Mandarin eclipses French, say private school heads

Survey of private girls' school heads finds majority see Mandarin as the 'most important' language for pupils to learn

Catherine Lough

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Mandarin is the best language for pupils to learn in today’s world, while French lags far behind in importance, according to girls’ school headteachers cited in a poll published today.

The survey, conducted by the Girls’ Schools Association (GSA), which represents independent all-girls schools across the UK, found that 38 per cent of heads feel Mandarin is the most important modern language for pupils to learn.

This is despite pupils' quicker progress in European languages, according to a language expert, who also argues that more job opportunities area available for French and German speakers.

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Spanish was the second most popular option among the headteachers polled, with 31 per cent choosing it as the most important language, while 7.1 per cent chose Russian.

Just 2 per cent of those surveyed said French is the most important language for pupils to know.

A further 21 per cent selected “other”, with many commenting that any modern foreign language is useful for pupils.

Jane Prescott, head of the GSA and headmistress of Portsmouth High School, said: “Foreign language take-up in the UK is low, and has not improved in recent years.

“In the UK, we have not necessarily been mindful of the fact that we have had this drop-off. We perhaps need to look at our European neighbours and how they teach languages from quite an early age. In my own school we actually teach French from nursery.”

Ms Prescott told Tes that the “demise of French” could be attributed to poor exam results in the subject.

In November, the exams regulator Ofqual announced that GCSE French and German grading would be brought into line with Spanish, as historically these subjects had been graded more severely.

“It’s been much harder than other subjects,” Ms Prescott said of French.

“But any language is good – once you know one foreign language, you can learn more.”

She said schools were keen for pupils to learn Mandarin for future careers in business, while Spanish remained popular owing to how widely spoken it is around the world.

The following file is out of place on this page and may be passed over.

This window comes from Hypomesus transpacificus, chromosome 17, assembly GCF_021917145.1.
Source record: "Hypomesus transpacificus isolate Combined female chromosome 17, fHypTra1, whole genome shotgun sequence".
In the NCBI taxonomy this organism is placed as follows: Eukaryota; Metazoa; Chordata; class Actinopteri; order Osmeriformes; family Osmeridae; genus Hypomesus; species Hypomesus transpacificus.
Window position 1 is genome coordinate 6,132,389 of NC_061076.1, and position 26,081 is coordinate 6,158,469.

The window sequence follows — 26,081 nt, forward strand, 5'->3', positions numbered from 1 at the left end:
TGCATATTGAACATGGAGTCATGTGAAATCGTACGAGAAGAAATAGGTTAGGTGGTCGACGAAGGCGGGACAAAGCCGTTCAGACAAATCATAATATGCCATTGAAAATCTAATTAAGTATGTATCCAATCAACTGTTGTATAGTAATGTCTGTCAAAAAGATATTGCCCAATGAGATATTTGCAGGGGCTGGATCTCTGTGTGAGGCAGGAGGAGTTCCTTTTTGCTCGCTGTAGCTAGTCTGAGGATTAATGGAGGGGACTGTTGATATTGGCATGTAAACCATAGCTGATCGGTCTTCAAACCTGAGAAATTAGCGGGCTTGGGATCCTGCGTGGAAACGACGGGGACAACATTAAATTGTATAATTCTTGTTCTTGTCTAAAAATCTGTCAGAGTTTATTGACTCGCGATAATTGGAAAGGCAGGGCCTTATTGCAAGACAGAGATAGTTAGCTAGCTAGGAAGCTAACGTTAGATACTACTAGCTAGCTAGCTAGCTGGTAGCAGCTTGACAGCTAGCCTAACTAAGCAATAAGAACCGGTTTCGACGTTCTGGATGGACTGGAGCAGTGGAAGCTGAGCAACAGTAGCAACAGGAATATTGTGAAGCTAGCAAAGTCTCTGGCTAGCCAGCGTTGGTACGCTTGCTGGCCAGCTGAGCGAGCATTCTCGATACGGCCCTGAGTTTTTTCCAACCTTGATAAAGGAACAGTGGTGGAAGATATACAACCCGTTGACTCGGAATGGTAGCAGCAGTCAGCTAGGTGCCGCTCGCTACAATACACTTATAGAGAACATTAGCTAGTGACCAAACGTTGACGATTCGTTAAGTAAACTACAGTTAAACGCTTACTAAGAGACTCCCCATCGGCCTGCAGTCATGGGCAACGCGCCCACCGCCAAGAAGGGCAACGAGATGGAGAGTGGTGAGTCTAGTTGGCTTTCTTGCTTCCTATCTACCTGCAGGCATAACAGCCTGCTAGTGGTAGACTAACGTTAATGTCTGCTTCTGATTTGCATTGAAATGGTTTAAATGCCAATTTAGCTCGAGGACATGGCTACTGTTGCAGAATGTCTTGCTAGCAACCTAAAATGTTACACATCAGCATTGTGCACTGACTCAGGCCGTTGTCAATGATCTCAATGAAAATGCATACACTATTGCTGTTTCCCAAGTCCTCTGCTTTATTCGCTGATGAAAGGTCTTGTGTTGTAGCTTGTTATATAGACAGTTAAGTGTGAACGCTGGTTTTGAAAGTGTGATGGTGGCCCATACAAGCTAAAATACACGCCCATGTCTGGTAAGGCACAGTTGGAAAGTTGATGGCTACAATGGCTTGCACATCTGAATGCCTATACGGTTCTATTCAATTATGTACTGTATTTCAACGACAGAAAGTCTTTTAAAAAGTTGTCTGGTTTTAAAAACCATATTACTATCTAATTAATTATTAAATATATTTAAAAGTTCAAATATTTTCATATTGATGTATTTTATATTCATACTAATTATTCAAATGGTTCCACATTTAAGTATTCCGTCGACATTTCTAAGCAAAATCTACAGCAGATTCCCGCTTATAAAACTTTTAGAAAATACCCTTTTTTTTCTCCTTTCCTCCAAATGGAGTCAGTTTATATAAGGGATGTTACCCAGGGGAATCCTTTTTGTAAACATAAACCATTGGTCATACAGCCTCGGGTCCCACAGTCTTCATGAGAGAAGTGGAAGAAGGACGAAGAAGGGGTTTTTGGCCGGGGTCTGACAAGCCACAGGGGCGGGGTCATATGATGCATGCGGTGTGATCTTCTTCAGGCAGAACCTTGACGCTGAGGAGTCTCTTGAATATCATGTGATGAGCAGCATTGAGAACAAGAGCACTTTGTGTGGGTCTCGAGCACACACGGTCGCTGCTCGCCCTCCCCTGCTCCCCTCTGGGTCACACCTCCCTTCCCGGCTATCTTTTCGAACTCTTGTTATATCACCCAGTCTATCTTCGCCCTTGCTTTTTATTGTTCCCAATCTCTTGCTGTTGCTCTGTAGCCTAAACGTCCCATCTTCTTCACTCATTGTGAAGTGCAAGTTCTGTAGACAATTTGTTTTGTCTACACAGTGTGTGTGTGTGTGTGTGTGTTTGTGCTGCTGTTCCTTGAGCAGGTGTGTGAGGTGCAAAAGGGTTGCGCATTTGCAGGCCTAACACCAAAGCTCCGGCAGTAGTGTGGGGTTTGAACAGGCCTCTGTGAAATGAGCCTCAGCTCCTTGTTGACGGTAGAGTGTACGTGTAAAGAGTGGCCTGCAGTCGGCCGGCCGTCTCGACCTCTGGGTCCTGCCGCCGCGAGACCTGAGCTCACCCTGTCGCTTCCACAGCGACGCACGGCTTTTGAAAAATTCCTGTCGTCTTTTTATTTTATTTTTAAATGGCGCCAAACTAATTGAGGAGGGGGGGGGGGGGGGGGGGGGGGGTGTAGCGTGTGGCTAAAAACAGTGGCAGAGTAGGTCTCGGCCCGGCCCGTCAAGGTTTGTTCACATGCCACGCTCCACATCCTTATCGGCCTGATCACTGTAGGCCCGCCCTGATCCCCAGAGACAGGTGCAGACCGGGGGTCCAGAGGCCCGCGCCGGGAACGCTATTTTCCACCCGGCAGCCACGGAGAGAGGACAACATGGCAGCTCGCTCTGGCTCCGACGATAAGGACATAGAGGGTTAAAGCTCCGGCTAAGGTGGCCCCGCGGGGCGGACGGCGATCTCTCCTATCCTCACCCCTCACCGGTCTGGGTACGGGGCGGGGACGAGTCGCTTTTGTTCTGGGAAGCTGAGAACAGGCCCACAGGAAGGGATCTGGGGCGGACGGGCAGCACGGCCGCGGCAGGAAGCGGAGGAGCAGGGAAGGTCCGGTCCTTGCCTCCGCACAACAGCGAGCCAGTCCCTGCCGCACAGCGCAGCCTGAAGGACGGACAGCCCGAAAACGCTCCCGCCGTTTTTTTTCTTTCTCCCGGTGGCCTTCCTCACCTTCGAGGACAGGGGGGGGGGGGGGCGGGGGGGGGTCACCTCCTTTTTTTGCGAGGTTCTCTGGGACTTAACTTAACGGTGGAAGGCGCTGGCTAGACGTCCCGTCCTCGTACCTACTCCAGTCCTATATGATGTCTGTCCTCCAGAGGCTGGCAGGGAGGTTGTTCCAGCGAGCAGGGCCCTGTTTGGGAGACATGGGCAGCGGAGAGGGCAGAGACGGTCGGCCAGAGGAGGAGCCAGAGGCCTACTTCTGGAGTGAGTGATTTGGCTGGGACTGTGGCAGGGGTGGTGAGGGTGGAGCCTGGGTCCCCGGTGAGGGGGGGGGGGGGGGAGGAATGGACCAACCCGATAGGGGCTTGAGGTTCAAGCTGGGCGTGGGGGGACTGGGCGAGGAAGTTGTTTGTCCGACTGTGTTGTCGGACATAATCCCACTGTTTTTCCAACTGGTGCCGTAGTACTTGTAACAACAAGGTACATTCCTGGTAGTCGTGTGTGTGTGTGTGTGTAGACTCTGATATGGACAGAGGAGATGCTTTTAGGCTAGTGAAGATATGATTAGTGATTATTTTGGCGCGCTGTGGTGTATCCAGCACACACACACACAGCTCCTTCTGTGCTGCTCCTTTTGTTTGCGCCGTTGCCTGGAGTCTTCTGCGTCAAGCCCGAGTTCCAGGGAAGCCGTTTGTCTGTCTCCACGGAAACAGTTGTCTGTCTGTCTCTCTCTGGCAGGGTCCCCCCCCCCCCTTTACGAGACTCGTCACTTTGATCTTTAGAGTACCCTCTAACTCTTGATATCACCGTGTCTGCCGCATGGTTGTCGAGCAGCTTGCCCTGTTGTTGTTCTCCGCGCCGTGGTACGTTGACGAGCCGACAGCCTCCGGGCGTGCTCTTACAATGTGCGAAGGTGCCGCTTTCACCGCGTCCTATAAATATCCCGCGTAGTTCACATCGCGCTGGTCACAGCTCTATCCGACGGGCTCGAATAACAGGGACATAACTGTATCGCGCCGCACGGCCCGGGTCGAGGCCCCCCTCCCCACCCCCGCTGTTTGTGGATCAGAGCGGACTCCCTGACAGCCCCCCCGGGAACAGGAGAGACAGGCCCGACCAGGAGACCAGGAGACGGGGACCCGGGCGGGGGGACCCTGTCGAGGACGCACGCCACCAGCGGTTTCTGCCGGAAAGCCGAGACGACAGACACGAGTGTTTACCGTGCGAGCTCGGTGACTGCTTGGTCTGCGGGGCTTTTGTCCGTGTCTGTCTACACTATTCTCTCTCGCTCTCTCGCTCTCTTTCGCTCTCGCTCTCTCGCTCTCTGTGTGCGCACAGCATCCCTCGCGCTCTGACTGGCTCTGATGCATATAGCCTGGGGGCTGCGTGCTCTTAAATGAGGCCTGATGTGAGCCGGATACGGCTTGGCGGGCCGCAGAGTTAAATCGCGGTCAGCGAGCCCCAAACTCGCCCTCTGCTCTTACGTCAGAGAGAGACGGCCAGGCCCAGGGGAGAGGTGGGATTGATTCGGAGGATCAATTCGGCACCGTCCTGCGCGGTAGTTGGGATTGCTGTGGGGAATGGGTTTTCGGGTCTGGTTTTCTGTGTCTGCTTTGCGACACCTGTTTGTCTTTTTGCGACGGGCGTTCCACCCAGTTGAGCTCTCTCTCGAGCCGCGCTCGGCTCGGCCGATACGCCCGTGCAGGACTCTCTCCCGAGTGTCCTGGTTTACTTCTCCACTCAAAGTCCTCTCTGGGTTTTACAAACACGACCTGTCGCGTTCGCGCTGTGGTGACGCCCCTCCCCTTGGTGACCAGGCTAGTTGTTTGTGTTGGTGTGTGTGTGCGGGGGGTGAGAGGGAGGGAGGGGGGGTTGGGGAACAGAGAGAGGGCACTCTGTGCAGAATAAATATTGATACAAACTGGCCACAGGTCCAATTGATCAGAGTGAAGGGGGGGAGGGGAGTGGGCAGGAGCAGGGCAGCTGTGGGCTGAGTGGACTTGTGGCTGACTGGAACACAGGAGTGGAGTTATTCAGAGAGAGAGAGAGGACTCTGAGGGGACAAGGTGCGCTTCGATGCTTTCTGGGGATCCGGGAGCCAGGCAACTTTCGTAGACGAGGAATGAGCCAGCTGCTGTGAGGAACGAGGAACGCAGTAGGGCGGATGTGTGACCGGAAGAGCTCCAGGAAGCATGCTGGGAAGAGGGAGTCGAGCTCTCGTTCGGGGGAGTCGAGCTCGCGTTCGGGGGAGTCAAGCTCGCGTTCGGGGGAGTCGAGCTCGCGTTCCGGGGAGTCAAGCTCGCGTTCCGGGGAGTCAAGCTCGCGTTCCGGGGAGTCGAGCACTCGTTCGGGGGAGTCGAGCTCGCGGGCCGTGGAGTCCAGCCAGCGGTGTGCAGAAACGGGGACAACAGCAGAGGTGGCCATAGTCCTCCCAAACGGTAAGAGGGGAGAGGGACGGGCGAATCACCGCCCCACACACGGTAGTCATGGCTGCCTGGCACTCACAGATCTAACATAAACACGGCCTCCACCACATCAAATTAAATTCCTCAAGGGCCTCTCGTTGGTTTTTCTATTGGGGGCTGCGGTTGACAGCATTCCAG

There are 477 million native Spanish speakers worldwide, while French is estimated to have 80m native speakers, although 190m people speak French as a second language.

But Teresa Tinsley, who wrote the British Council’s 2019 Language Trends report, said schools needed to consider the practicalities of opting for Mandarin over languages spoken by geographical neighbours, such as French and German.

“If you ask them [heads] what language is going to be useful, that’s one question, but if you ask them which language logistically they can make most progress in, you’ll get a different answer. We don’t have a supply of Mandarin teachers," she said.

"In terms of how much it helps you understand English culture within a European context and that sort of thing, you just can’t make the same progress – it’s a completely different experience.

“If you look at the job opportunities, French and German are always way ahead in jobs advertised – they are countries on our doorstep, we will always have a closer relationship with them. Our history is rooted in those countries, particularly France. If you turned the education system over to Asian languages, you’d be missing out on an awful lot.”

Ms Tinsley said she supported the introduction of Mandarin to give pupils more variety in the languages they learnt, but said European languages tended to support pupils’ literacy in English, which could not be said of Asian languages.

The poll also found that heads believe that of the three most important things schools can do “to prepare children for a global world”, the most popular option is to “increase opportunities for shared experiences for children from different cultures and countries”, with 88 per cent of heads selecting this.

The survey findings represent the views of 43 heads of GSA schools who responded to the poll.

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author bio

Catherine Lough

Catherine Lough is a reporter at Tes.

Find me on Twitter @CathImogenLough

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